Camptocormia is characterised by marked flexion (greater than 45 degrees) of the thoracolumbar spine that increases during the day that can be caused by several different diseases.
History and Terminology
First described by Earle in 1815 and by Brodie in 1837. The term comes from the Greek words "to bend" (kamptō) and "trunk" ("trunk").
Camptocormia can have a neurological or muscular origin
- Parkinson's disease: the most common cause (two third).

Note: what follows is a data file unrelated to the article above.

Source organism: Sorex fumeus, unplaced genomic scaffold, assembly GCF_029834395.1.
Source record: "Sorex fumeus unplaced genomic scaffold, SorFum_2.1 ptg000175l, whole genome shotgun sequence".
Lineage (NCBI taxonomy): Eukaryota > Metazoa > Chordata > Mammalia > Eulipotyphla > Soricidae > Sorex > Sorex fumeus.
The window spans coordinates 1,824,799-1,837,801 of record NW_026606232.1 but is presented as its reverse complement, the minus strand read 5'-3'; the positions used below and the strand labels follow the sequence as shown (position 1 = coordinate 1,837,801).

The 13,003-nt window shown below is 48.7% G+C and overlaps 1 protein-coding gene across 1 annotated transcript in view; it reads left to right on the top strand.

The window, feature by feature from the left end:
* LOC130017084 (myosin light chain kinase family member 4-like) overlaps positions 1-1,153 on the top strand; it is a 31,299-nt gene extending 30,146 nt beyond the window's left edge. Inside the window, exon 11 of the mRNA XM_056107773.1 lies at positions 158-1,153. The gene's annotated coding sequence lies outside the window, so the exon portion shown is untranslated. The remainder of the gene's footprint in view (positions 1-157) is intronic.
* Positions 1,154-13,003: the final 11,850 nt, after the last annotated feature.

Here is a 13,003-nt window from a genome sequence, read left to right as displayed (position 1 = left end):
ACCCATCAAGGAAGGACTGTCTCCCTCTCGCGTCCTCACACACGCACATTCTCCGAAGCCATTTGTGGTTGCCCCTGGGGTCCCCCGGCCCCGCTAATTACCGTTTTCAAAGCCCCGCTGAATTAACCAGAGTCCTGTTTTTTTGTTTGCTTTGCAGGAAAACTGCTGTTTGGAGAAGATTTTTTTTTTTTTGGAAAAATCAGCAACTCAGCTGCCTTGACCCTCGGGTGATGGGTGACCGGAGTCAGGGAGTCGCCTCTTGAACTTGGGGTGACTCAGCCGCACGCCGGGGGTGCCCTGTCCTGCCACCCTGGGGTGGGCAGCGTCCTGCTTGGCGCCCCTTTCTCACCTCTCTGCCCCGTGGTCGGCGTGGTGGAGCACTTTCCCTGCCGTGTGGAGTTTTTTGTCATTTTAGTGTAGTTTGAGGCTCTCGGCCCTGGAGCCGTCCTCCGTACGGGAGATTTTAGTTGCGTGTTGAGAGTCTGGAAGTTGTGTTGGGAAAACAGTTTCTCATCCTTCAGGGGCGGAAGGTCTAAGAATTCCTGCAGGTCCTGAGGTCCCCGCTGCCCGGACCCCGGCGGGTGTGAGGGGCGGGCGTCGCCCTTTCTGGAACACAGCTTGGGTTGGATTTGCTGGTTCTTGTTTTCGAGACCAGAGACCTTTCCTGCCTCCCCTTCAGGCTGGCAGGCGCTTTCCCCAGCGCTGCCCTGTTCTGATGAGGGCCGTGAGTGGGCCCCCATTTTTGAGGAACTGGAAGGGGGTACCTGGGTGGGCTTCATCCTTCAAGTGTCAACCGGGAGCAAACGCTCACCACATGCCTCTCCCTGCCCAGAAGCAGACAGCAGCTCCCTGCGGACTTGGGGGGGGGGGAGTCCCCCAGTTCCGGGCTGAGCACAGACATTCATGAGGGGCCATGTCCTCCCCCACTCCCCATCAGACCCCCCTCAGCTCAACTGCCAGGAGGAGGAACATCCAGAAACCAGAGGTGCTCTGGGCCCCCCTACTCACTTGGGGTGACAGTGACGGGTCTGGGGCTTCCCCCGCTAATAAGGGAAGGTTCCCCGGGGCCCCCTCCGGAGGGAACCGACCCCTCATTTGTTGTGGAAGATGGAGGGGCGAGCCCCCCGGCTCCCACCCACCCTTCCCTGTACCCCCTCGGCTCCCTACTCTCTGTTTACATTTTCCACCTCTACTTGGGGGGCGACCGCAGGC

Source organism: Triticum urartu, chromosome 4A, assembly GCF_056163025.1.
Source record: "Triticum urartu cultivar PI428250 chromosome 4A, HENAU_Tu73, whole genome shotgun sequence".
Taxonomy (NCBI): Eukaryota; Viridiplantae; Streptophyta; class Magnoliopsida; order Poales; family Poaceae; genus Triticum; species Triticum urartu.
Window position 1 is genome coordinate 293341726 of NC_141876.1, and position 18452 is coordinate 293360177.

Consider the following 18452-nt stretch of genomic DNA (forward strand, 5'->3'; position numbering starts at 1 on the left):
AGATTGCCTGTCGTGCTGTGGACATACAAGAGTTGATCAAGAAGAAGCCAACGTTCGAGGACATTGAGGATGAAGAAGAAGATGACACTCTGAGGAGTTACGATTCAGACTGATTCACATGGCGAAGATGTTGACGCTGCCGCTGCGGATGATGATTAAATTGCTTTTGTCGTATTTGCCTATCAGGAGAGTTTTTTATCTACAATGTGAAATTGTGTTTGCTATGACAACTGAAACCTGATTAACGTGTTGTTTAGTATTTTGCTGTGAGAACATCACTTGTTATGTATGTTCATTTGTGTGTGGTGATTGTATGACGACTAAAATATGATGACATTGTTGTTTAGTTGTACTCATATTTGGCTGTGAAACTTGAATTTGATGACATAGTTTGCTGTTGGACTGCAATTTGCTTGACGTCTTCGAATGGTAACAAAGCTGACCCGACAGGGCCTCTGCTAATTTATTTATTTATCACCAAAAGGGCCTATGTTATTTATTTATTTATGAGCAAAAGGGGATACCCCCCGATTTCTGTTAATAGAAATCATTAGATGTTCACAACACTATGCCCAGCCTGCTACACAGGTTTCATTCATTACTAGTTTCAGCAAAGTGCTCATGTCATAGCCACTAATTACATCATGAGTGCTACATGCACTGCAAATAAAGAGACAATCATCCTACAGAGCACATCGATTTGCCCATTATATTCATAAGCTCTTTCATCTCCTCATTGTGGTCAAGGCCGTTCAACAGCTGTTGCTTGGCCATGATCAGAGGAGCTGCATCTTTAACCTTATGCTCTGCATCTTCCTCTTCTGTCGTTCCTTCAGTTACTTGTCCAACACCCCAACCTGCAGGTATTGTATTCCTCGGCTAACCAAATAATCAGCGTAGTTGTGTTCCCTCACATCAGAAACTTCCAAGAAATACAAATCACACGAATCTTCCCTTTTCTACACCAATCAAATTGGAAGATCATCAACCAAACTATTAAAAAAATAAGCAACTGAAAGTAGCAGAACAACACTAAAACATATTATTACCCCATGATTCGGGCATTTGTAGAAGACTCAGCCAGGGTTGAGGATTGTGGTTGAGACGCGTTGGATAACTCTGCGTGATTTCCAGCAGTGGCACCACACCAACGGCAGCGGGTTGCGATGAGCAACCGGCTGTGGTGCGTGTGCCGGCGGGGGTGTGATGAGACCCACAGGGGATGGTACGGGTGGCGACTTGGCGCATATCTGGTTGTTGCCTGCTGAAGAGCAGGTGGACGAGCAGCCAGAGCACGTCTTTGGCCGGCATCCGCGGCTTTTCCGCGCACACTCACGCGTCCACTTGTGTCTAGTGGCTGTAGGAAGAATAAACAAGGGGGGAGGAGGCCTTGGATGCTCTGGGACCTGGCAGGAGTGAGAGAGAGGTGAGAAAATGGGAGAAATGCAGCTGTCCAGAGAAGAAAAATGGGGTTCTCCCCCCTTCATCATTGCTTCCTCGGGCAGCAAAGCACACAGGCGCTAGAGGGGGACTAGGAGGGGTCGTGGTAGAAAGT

- Other parkinsonian syndromes
- Vascular lenticular lesions
- Muscular disorders
- Rheumatologic disorders.
In those with Parkinson's disease and camptocormia there is a male predominance, older age, longer duration of disease, and autonomic symptoms.
As the day goes on or during walking there is a progressive marked flexion of the thoracolumbar spine. It is relieved by sitting and lying supine. It can also be relieved volitionally by extending the trunk when the patient leans against a wall. There may be associated lateral deviation of the trunk. In two thirds of patients there is a lumbar or thoracolumbar scoliosis.
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